With two methods available, the question naturally arises - which method is correct? If one or the other method was always correct, there would be no need for the Normalize Coherent Power switch. The general rule is simple. If all the incoherent power from one or more sources falls on the same detector, then the Normalize Coherent Power switch should be checked on. This is the default setting. This would be case, for example, of two plane waves interfering to form a sinusoidal fringe pattern with many fringes across a detector. All of the energy is present on the detector, but the wavefront interference causes ray energy that would have landed in a dark fringe to be redirected to a neighboring bright fringe on the same detector. Conversely, when two parallel, perfectly collimated beams are combined, yielding a single bright or dark (or something in between) fringe, then the Normalize Coherent Power switch should be checked off. This would be the case where an interferometer was set up to yield a single dark fringe on one detector and a single bright fringe on another detector - physically the energy never would propagate along the dark path, but the rays cannot know this in advance. Note that in this case (even when using the recommended setting), the bright fringe will only show half the actual power - the rays cannot create power, and the coherent power computation is still capped at the incoherent energy. The energy lost in the dark fringe physically would have been directed to the bright fringe, but again, the rays are incapable of determining that. There may be cases where neither of these coherent power computation methods yields the correct results. These cases are simply beyond the scope of the ray model, and OpticStudio should not be used for critical analysis of the physical optics aspect of these systems.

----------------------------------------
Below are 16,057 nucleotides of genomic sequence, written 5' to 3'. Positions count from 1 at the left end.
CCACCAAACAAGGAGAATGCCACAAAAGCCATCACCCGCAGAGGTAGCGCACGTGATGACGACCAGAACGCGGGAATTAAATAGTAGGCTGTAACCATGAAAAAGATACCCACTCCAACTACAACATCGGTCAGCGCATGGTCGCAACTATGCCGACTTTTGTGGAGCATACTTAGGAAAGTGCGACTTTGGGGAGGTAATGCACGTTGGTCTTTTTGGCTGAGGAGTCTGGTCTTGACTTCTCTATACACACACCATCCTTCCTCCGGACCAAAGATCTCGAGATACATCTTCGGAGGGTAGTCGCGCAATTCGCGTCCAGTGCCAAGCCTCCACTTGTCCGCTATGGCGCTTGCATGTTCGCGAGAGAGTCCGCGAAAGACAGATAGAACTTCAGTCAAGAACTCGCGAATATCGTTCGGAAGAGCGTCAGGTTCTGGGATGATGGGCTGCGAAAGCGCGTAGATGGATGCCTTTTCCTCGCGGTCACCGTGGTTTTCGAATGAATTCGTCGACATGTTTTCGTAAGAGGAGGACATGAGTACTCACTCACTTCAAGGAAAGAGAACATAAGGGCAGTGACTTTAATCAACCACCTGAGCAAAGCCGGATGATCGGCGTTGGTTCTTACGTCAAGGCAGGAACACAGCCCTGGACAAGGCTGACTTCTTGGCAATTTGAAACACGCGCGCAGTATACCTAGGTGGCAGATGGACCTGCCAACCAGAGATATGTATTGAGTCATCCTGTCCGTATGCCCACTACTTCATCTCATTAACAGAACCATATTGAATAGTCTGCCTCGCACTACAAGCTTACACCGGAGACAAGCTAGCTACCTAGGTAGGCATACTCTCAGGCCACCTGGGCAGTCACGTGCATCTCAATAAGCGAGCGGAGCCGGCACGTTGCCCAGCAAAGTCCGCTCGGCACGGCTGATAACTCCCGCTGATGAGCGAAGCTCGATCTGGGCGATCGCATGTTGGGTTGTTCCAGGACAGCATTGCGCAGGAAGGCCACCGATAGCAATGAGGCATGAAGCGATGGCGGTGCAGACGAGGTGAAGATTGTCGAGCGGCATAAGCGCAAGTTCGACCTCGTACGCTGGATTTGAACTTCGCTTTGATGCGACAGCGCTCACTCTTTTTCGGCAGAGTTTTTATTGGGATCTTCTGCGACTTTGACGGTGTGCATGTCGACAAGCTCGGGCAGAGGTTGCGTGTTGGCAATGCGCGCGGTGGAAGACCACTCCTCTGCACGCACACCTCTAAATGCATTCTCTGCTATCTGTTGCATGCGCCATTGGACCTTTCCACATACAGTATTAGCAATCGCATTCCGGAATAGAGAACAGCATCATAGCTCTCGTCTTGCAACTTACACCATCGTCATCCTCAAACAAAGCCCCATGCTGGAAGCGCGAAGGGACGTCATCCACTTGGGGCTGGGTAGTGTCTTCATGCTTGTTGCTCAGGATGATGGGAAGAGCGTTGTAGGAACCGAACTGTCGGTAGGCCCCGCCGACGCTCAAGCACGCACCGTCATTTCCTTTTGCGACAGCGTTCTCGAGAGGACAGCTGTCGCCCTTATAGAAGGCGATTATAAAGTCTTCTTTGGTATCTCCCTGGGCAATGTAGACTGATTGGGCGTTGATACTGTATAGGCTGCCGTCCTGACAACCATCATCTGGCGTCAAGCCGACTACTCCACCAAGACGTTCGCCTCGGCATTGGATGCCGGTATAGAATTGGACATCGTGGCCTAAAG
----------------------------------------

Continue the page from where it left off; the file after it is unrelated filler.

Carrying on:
It is important to understand that OpticStudio considers ALL sources to be coherent with respect to one another, and for the phase of the ray to be zero at the starting coordinate of the ray, wherever it may be. This generally limits the usefulness of the interference analysis to monochromatic sources. Polychromatic sources cannot be modeled correctly for coherent analysis because all rays, regardless of their wavelength, are coherently summed. The initial phase of the ray and the coherence length of the source may be defined, see “Coherence length modeling” and “Sources tab” .